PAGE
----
Baltimore’s airport is named after Civil Rights giant Thurgood Marshall, and plaques in Fell’s Point show where Frederick Douglass took his stand against slavery and for equality. In addition to these well-known leaders, dozens of other Baltimoreans committed themselves to struggle for Civil Rights and helped shape The Movement locally and nationally. Reverend Harvey Johnson worked from Union Baptist Church on Druid Hill Avenue to create some of the first Civil Rights organizations in the country as early as the 1880s. Lillie Carroll Jackson, who headed Baltimore’s branch of the NAACP for 50 years, pioneered non-violent protest tactics that engaged young people. Clarence Mitchell led the NAACPs efforts to pass ground-breaking Civil Rights legislation in Congress in the 1960s. Baltimore Heritage has spent three years documenting Baltimore’s Civil Rights legacy for listing on the National Register of Historic Places. Join the organization’s executive director, Mr. Johns Hopkins, to learn more of how Baltimore has shaped the Civil Rights Movement for over 100 years.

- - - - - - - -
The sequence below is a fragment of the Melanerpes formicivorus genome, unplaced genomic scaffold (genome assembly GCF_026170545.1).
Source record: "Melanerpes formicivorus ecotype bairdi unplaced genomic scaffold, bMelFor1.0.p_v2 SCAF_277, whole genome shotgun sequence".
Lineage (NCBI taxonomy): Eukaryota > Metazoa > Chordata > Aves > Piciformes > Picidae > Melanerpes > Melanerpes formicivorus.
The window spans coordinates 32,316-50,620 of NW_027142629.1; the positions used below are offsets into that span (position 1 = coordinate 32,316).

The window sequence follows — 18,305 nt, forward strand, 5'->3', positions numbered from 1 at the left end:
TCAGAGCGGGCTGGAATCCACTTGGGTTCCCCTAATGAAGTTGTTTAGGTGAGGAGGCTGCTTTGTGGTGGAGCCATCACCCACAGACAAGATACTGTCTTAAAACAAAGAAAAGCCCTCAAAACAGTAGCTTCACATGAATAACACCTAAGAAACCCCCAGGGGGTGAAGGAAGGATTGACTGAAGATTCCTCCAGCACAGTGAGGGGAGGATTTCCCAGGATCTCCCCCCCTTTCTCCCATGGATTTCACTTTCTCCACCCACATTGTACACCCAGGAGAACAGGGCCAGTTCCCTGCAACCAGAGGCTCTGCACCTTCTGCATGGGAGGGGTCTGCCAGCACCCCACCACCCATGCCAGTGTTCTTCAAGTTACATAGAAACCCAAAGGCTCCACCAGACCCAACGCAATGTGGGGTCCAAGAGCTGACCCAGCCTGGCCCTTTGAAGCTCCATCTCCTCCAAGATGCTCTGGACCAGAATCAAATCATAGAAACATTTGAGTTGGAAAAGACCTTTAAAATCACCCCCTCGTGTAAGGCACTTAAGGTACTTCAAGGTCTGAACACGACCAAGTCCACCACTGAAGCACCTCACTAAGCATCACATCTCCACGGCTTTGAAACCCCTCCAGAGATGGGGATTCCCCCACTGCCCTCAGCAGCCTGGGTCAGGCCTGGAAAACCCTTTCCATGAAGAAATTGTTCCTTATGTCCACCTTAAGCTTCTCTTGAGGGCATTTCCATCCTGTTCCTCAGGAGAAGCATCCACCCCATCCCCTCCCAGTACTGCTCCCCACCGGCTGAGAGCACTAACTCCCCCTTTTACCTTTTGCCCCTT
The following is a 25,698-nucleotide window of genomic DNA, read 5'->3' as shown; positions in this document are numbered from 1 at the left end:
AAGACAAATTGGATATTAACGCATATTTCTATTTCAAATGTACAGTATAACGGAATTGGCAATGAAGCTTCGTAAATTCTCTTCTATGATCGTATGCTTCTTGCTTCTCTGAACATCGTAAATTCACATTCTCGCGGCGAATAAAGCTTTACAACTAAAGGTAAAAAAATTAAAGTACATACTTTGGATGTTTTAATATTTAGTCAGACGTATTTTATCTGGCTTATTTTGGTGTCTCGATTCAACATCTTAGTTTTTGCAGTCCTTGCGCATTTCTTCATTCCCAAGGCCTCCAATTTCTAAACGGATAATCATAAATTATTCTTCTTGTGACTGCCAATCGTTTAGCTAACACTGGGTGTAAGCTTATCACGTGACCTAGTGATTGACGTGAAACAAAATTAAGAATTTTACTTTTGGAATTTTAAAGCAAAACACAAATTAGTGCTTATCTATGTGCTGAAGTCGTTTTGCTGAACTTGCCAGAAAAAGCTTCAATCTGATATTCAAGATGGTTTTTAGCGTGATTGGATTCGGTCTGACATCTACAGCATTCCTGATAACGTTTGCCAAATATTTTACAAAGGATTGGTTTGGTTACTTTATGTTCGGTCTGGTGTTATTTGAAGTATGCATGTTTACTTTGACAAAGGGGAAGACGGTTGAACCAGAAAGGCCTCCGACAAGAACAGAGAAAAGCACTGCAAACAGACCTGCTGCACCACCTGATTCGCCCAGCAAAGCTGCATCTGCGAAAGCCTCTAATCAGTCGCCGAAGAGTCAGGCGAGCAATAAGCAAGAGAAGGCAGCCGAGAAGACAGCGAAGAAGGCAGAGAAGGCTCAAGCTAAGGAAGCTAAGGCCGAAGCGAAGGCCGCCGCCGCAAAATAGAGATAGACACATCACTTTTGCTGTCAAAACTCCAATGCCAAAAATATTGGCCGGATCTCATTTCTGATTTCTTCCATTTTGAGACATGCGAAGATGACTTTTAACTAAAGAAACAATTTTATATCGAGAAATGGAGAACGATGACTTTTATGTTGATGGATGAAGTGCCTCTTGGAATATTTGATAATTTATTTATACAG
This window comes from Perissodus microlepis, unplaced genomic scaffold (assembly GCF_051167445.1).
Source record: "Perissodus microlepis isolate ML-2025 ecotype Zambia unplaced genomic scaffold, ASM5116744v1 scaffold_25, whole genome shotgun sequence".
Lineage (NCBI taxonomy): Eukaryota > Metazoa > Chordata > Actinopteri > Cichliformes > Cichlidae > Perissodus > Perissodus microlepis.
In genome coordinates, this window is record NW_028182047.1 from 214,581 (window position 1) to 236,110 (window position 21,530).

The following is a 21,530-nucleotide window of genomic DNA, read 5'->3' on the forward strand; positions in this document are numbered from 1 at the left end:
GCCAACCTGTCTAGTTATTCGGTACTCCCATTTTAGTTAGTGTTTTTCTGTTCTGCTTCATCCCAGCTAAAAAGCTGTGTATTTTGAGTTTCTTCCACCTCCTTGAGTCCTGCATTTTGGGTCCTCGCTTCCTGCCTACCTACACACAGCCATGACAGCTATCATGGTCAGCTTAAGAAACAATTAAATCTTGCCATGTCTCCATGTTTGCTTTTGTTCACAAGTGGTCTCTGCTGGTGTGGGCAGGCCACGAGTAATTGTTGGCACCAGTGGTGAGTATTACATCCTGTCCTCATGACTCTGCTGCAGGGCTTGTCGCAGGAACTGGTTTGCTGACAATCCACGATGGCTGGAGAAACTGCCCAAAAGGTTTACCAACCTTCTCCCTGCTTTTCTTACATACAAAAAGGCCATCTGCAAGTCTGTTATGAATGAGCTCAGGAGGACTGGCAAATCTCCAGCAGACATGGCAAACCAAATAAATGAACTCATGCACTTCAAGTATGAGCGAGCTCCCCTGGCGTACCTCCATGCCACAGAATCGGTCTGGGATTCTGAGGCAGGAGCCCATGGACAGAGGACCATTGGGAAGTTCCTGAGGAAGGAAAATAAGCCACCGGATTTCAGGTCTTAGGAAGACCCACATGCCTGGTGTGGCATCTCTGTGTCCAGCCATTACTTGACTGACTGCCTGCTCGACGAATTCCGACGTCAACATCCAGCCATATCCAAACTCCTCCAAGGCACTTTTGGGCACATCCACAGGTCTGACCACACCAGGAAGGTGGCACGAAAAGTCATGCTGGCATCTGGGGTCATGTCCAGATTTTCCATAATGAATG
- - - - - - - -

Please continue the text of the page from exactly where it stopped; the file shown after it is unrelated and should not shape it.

This program is in conjunction with Undesign the Redline, exhibited at Central Library November 1, 2019-January 31, 2020 and Southeast Anchor Library, February 1-February 29, 2020.
Tuesday, February 25 at 6:30pm
Southeast Anchor Library
3601 Eastern Avenue Baltimore, MD 21224